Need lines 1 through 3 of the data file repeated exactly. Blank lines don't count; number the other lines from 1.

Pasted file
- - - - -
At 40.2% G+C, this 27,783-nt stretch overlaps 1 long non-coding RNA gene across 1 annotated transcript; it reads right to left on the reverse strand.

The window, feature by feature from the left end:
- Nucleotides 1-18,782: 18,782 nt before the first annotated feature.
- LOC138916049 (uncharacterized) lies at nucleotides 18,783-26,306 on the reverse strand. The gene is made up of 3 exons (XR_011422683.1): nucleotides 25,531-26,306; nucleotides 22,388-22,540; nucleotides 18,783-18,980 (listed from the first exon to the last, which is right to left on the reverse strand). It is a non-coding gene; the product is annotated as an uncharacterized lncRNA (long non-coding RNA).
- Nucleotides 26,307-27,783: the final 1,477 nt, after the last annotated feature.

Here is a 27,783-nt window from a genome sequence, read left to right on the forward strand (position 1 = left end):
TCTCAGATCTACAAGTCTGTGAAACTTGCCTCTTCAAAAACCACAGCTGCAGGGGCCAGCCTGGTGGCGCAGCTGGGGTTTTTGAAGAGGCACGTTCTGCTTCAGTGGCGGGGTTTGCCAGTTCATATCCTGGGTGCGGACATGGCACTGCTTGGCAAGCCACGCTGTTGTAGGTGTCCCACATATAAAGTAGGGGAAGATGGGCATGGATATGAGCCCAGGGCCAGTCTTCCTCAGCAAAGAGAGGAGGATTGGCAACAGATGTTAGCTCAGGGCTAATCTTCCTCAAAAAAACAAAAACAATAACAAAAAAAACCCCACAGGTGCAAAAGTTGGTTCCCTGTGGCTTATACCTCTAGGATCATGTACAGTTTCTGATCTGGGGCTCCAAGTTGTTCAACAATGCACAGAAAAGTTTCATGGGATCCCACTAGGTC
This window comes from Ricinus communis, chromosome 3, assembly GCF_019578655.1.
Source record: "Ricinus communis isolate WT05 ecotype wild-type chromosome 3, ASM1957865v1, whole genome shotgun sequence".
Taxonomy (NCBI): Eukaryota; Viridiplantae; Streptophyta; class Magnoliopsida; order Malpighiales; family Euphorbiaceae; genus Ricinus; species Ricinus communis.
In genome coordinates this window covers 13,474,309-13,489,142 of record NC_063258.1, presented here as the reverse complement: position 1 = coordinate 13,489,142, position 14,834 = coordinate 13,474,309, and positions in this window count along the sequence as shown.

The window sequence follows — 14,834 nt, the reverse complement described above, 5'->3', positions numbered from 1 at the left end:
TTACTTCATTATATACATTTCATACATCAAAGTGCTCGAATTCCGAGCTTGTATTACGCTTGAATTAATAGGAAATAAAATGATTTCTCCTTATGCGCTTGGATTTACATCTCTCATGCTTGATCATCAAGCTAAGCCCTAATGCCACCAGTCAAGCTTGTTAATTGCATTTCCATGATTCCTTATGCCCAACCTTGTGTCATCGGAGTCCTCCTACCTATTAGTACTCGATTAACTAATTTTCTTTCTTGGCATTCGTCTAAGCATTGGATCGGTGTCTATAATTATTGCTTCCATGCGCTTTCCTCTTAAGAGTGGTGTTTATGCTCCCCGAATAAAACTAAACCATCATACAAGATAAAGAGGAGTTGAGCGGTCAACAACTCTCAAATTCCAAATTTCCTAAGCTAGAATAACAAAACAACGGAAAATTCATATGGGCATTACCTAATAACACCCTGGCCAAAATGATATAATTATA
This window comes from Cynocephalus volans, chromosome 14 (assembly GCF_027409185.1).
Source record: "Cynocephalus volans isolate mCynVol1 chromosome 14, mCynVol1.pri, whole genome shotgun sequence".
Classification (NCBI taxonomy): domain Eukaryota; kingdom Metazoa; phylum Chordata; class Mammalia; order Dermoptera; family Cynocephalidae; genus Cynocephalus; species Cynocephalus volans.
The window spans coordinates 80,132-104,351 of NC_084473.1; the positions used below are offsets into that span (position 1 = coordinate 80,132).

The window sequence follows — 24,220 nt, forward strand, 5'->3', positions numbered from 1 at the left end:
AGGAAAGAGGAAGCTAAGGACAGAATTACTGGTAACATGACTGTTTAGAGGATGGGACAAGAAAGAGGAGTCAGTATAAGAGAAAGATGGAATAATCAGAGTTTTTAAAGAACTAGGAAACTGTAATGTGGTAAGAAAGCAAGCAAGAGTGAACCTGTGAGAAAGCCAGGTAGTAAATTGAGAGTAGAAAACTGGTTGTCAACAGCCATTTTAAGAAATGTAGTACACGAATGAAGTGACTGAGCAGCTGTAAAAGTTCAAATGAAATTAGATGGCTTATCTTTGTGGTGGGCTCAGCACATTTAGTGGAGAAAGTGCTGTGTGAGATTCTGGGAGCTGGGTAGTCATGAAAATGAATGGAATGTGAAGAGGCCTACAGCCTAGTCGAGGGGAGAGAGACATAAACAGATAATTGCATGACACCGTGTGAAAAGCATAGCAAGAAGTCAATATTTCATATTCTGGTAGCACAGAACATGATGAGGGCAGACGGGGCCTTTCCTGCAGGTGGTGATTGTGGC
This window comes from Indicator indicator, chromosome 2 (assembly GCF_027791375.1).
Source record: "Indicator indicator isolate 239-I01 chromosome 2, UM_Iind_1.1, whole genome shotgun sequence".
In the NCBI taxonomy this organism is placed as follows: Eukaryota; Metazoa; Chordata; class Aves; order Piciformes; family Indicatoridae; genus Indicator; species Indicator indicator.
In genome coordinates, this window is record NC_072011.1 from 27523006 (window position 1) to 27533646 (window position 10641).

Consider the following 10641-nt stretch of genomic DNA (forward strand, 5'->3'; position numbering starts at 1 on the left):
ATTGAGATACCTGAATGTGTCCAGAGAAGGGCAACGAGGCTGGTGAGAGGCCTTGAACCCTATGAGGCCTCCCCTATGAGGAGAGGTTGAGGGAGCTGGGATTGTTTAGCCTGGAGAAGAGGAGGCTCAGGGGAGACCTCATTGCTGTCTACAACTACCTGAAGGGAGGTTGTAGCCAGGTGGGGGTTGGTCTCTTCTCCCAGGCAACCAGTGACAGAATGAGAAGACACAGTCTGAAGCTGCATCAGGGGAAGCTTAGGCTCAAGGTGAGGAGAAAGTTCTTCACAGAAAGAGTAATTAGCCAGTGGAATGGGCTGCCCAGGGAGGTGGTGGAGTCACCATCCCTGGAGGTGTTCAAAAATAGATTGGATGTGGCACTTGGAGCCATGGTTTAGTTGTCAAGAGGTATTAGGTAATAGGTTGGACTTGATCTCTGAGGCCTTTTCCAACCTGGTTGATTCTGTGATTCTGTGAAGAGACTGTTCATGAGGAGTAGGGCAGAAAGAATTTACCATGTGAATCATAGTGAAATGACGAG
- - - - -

At 40.2% G+C, this 27,783-nt stretch overlaps 1 long non-coding RNA gene across 1 annotated transcript; it reads right to left on the reverse strand.

The window, feature by feature from the left end:
- Nucleotides 1-18,782: 18,782 nt before the first annotated feature.